Film review of the comedy horror about a small group of American scouts taking on zombies in their home town, aided by a kick-ass stripper.
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Director: Christopher Landon. Broken Road/Brucks/Oops Doughnuts/Paramount (15)
Cast & credits
Producers: Bryan Brucks, Andy Fickman, Todd Garner, Betsy Sullenger.
Writers: Carries Lee Wilson, Emi Mochizuki, Christopher Landon.
Camera: Brandon Trost.
Music: Matthew Margeson.
Sets: Nathan Amondson.
Tye Sheridan, Logan Miller, Joey Morgan, Sarah Dumont, David Koechner, Halston Sage, Cloris Leachman, Nikki Koss, Hiram A. Murray, Drew Drogue, Patrick Schwarzenegger.
Three scouts, on the eve of their last camp-out, discover the true meaning of friendship when they attempt to save their town from a zombie outbreak.
It’s not often, and probably for good reason, that I get to ‘tag’ a review post with the words ‘Zombies’, ‘Scouts’ and ‘Strippers’.
But my little, put-upon-critics fingers duly slammed those characters out, half happy to see a new Zombie film (I’m a fan, you see) and half reluctant, as I’d earlier skimmed over a review in that estimable tabloid the Metro, which gave the film two stars out of view.
Even so, I duly schlepped over to the local multiplex with a heavy heart, anticipating an unfunny, too gory, overlong ‘zomromcom’.
I’m pleased to report, I’m happy to have never been more wrong when prejudging a film.
It might say more about my tastes and state of mind than anything else, but I laughed out loud quite a lot during this film, an outcome most modern film comedies often struggle to achieve with this reviewer.
Perhaps this film stirred memories of the teenage boy in me (albeit, one with less of an obsession with large breasts), perhaps I am still a teenage boy and one who clearly enjoys lavatorial, post-pubescant humour, which seeps through every frame of this film.
Straight after the opening title credits (which neatly use the Paramount logo by making it a Boy Scout badge) the chuckle riot starts with a male janitor (Blake Anderson) lip syncing and twerking to Iggy Azalea/Rita Ora’s ‘Black Widow’, setting the tone for the silliness that lopes afterwards.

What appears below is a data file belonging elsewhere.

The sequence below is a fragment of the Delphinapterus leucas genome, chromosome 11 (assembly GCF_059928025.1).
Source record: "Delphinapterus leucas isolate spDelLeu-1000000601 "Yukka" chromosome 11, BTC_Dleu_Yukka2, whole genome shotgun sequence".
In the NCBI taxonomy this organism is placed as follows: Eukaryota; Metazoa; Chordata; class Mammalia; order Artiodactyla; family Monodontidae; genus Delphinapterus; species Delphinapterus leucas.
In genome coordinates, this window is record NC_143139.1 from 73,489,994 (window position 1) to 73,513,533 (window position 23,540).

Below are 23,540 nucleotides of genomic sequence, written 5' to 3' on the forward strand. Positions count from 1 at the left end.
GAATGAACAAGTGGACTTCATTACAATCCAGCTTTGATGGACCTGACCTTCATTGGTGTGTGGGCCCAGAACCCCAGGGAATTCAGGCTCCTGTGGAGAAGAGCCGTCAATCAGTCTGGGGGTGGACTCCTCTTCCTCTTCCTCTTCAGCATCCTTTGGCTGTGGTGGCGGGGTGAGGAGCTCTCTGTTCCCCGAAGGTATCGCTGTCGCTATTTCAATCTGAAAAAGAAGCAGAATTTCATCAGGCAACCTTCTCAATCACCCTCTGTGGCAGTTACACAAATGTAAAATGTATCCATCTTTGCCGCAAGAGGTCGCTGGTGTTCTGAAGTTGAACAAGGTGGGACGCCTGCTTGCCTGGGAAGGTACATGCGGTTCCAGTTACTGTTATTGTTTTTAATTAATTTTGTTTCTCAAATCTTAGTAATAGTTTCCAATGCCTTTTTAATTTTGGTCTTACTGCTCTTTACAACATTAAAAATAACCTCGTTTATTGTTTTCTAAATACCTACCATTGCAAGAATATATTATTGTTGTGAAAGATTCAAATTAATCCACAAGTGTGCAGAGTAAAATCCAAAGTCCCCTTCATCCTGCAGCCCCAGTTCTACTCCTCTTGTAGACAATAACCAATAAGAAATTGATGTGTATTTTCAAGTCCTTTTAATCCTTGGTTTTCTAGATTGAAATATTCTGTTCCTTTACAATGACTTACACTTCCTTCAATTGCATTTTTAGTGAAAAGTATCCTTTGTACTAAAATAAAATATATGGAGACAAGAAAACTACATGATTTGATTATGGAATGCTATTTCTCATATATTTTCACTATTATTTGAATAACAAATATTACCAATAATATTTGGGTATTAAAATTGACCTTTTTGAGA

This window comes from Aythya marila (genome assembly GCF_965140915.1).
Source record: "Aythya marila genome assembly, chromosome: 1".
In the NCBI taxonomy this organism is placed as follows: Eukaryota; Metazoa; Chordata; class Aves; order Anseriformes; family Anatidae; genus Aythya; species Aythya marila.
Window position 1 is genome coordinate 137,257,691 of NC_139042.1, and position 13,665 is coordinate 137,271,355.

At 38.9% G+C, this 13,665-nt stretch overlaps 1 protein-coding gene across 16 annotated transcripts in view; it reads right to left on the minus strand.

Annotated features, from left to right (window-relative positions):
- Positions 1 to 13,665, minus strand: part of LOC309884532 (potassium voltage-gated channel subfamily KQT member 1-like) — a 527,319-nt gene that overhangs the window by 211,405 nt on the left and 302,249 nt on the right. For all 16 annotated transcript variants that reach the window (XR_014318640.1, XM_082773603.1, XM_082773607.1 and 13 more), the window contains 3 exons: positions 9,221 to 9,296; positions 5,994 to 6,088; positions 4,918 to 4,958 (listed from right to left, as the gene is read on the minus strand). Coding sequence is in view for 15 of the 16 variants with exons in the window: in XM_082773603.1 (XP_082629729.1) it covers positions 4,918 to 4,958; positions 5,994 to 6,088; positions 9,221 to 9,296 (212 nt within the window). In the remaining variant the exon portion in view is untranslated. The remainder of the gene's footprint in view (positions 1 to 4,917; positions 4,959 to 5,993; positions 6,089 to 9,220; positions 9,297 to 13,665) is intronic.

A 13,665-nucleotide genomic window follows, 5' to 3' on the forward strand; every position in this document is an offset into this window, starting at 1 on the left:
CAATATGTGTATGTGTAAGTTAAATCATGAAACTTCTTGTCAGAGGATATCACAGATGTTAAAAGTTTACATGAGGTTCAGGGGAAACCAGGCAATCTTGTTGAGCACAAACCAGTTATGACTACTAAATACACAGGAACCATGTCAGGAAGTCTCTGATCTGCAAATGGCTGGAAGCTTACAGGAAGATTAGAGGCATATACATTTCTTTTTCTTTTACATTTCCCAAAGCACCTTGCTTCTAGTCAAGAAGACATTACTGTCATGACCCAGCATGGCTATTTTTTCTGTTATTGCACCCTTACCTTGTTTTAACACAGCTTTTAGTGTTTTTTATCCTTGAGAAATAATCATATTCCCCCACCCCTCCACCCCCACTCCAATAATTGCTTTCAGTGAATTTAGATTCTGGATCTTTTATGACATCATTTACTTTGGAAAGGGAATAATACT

Credit to the writing team and director Landon, for they hurl enough anatomical guffaws to fill this movie and a sequel. From a stripper whose head starts to detach during a pole dance, a well endowed police-woman’s breasts being quickly fondled to a geriatric walking dead man’s penis saving the day with phallic perfection (“Don’t let go of that cock!” – I freely admit, I fell apart at this moment) and a mass attack of undead pussy’s (calm down – the feline variety, folks!), there is enough stand out silliness and grossness to keep a smile on your face after your belly has stopped aching from the hilarity.
Maybe the zombie cunilingus is a lick too far. I agree, bad taste and on you will taste a mile away. Still, I laughed when it traipsed upon my senses.
There are three commendable young performances. Sheridan is a very capable and cute lead as the teenager becoming a man and Morgan supports ably as the plucky geek-scout obsessed with achieving every merit badge available.
But the best performance, severed-hands down, comes from Miller as the seriously hormonally challenged Carter. There aren’t many young actors who can utter such lines as “She’s gumming my ass!”, during a ‘biting’ from his elderly neighbour (Leachman) who has lost her false teeth, but he seems very at home throughout.
Dumont is also good, fun value as a sassy, gun-toting, but wise and mature waitress at the local strip club (the gloriously named ‘Lawrence of Alaybia’) merrily blowing heads off and helping Sheridan progress from being young and awkward with women to a man who can approach the love of his life (Sage). It’s a shame she isn’t more active and it’s incomprehensible that she suddenly goes her own way just before the big finale. Why was she written out of the majority of this sequence? Answers on a postcard to ‘Number 1 Misogyny Drive, Screenwriters Corner, C/O Hollywood’.
Arnie’s son Patrick appears in a very poorly written role as the Abercrombie and Fitch-esque High School jock. It’s throwaway and unfocused and he seems uncomfortable when not running his fingers through his beautiful head of hair. Like his father at this point in this movie career (about 4 years in) he is just as wooden in front of the camera, but there’s not much for him to go on.
It’s not often I say this, but hats off to production designer Amondson for providing the evocative sets, including a stunning, disco-globe and diamante pole strip club (even if it’s less gaudy and sleazy than one would expect).
View the official trailer on Youtube.